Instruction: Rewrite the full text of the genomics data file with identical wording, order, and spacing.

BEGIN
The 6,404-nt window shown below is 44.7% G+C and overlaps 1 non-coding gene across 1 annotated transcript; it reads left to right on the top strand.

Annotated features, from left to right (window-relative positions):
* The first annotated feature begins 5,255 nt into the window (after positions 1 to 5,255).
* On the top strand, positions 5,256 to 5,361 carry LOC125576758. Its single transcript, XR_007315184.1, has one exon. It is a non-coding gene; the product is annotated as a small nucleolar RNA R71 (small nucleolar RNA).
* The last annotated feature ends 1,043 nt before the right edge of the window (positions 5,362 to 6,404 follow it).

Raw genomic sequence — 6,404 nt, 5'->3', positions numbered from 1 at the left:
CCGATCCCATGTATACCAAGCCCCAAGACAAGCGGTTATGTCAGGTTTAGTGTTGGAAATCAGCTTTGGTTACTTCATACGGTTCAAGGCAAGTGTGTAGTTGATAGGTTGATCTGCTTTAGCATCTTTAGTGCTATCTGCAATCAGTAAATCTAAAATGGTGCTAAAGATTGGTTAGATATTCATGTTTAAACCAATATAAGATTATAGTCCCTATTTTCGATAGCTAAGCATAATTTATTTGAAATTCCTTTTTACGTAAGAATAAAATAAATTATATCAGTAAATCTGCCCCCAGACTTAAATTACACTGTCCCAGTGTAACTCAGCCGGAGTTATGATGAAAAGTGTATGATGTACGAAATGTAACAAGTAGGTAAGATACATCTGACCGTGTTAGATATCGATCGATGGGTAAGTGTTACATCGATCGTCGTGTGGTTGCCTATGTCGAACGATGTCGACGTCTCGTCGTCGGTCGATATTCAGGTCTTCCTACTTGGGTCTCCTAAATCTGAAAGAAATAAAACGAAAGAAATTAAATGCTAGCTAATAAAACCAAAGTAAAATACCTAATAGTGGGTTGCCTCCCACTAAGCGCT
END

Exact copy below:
The 6,404-nt window shown below is 44.7% G+C and overlaps 1 non-coding gene across 1 annotated transcript; it reads left to right on the top strand.

Annotated features, from left to right (window-relative positions):
* The first annotated feature begins 5,255 nt into the window (after positions 1 to 5,255).
* On the top strand, positions 5,256 to 5,361 carry LOC125576758. Its single transcript, XR_007315184.1, has one exon. It is a non-coding gene; the product is annotated as a small nucleolar RNA R71 (small nucleolar RNA).
* The last annotated feature ends 1,043 nt before the right edge of the window (positions 5,362 to 6,404 follow it).

Raw genomic sequence — 6,404 nt, 5'->3', positions numbered from 1 at the left:
CCGATCCCATGTATACCAAGCCCCAAGACAAGCGGTTATGTCAGGTTTAGTGTTGGAAATCAGCTTTGGTTACTTCATACGGTTCAAGGCAAGTGTGTAGTTGATAGGTTGATCTGCTTTAGCATCTTTAGTGCTATCTGCAATCAGTAAATCTAAAATGGTGCTAAAGATTGGTTAGATATTCATGTTTAAACCAATATAAGATTATAGTCCCTATTTTCGATAGCTAAGCATAATTTATTTGAAATTCCTTTTTACGTAAGAATAAAATAAATTATATCAGTAAATCTGCCCCCAGACTTAAATTACACTGTCCCAGTGTAACTCAGCCGGAGTTATGATGAAAAGTGTATGATGTACGAAATGTAACAAGTAGGTAAGATACATCTGACCGTGTTAGATATCGATCGATGGGTAAGTGTTACATCGATCGTCGTGTGGTTGCCTATGTCGAACGATGTCGACGTCTCGTCGTCGGTCGATATTCAGGTCTTCCTACTTGGGTCTCCTAAATCTGAAAGAAATAAAACGAAAGAAATTAAATGCTAGCTAATAAAACCAAAGTAAAATACCTAATAGTGGGTTGCCTCCCACTAAGCGCT